While working on microphone placement, which actually take longer to experiment with, we’ll walk briefly through the recording process. Disclaimer: I am still reading into the recording process, so I might have some thing wrong ;). Basically, the recording process comes down to recording, overdubbing (more recording), mixing and mastering. There are other aspects as well (sequence editing for CD’s, marketing & sales), but we will not go through them here.
On to recording then!
Note: With ‘song’ I mean the whole song and with ’track’ I mean a single instrument, vocal or effect track within the song.
The most obvious one in the whole process is recording the music. Depending on the composition of the people making the song, the first step is to record a first take. If you are in a band, this means recording the song with the whole band. If you’re alone, it means recording one instrument first. It looks like a good idea to select a tempo first. MIDI tracks can be edited in tempo easily, but recorded tracks are not. If you are alone and do not have a drummer for the tempo, you could use the metronome of the DAW (Digital Audio Workstation, in my case Cubase). Now you should have a base song to work with. Remember with the technology of these days nothing is permanent yet!
Overdubbing (more recording)
So the base song is ready, but the vocals were not perfect yet. Now you can re-record the vocals by recording only the vocals while playing back the rest. You can keep doing this until you have the recording you like. Of course, you can also use this to record new tracks. If you only have one instrument track recorded, e.g. piano, you can record the drums or guitar while playing back the already recorded piano. So now you keep repeating this until you have all instruments and vocals how you want it. It is a good thing to keep in mind that when recording with a microphone, it is useful to use a headphone to playback the already recorded music. If you use speakers or monitors, your microphone could pick up this music as well and you do not have a clean track.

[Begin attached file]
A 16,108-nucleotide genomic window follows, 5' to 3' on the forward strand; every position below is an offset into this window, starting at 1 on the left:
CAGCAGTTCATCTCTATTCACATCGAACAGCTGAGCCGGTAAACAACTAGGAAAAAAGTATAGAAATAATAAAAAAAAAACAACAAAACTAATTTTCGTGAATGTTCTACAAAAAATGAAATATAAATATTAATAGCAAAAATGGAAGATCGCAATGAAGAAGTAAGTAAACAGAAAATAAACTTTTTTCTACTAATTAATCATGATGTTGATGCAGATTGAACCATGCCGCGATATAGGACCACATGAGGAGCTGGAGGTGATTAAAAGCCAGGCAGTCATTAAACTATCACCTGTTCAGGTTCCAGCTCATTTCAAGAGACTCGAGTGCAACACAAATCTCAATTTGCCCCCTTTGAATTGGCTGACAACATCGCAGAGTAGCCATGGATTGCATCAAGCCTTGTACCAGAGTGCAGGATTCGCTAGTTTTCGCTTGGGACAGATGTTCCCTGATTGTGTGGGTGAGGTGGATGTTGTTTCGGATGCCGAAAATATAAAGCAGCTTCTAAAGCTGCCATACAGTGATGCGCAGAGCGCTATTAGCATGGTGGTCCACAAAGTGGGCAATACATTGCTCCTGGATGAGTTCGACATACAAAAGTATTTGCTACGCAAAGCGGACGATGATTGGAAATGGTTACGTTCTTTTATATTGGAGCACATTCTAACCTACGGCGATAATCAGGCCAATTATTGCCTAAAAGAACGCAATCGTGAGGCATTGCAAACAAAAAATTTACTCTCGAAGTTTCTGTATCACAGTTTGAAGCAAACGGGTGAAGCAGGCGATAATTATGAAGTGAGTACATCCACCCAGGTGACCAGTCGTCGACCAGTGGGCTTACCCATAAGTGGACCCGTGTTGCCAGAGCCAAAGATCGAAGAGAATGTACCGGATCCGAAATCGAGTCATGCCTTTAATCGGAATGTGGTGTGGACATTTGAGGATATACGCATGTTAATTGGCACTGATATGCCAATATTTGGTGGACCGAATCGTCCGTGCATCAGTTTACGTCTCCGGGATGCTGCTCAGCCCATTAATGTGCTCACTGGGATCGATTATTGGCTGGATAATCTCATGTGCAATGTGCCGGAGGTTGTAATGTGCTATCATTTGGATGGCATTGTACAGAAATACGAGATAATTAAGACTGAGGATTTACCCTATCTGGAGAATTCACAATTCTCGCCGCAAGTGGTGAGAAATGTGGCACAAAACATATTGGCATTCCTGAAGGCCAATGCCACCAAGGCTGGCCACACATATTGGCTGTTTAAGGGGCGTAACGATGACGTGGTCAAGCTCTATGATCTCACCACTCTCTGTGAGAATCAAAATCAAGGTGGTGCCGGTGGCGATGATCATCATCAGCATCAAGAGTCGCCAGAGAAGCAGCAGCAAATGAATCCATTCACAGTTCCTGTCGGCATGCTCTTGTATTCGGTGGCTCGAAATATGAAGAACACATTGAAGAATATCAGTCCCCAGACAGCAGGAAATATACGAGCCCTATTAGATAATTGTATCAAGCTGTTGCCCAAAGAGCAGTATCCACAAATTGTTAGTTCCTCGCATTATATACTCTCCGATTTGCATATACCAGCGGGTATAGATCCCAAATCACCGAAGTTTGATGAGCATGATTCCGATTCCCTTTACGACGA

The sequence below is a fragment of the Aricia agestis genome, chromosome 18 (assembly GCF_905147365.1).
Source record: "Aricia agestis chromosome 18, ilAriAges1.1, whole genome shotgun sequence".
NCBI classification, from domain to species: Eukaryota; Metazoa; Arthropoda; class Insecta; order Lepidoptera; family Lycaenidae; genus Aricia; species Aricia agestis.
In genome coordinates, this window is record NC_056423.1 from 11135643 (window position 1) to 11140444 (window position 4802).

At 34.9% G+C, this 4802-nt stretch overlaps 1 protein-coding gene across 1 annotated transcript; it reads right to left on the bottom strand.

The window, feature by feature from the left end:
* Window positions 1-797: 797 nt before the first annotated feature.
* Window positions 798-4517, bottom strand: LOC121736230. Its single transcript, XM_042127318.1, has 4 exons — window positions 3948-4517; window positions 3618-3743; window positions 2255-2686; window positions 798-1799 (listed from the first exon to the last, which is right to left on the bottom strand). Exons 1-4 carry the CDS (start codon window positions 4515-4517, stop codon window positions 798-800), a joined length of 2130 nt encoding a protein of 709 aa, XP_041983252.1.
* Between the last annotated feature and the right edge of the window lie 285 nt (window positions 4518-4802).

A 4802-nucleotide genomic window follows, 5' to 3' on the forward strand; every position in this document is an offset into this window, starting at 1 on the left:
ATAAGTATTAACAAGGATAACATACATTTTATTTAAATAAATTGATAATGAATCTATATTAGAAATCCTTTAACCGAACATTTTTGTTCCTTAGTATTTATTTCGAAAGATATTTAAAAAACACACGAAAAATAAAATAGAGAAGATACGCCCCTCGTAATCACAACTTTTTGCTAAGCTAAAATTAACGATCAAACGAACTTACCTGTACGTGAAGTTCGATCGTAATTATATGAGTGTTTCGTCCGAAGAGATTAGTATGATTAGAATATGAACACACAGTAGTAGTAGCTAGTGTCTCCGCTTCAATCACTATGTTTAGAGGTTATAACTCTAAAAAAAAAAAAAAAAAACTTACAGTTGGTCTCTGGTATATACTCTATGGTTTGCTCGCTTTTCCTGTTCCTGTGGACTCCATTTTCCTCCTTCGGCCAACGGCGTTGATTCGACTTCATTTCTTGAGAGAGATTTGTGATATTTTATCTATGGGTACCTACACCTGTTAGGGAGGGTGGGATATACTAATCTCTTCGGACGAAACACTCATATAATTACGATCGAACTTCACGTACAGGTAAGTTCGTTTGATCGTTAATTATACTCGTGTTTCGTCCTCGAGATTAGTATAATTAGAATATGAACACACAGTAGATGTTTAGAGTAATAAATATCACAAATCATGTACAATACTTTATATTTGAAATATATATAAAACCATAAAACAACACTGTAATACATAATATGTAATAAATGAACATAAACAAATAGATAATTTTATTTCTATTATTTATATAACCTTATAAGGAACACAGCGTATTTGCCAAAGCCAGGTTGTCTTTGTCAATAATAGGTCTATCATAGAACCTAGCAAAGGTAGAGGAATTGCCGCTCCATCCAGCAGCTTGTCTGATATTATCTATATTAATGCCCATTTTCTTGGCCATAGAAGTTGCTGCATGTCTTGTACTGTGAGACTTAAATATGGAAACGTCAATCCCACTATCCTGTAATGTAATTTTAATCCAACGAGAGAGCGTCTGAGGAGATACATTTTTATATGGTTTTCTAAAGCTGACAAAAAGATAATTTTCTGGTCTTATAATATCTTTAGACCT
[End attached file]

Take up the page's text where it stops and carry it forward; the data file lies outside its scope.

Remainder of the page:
So now that all the insruments, vocals, MIDI tracks and effects are there, you can start mixing the song. This means to run the song through your DAW’s mixer and setting the levels of all tracks correct. Also, you can put in effects (like reverb or delay) to a single or multiple tracks. It’s also a good idea to equalize. If the guitar contains too much bass, you can equalize the guitar track to fix that. Another thing is the localisation of your tracks. This means panning an instrument to the left/right or creating a stereo image of an instrument to give the sense of the instrument being in a virtual space instead of a flat mono sound. When finished with mixing, your song is as good as finished!
Honestly, I do not really understand the mastering step yet. Mastering means more level, spectrum and equalize tweaking of the whole song to make it perfect. You can hire a recognised mastering engineer or do it yourself. So I’ll follow up on this one if I know more about it.
Of course I still have a lot to learn and I might reflect on this differently later in time. But, this should be the basics of the recording process!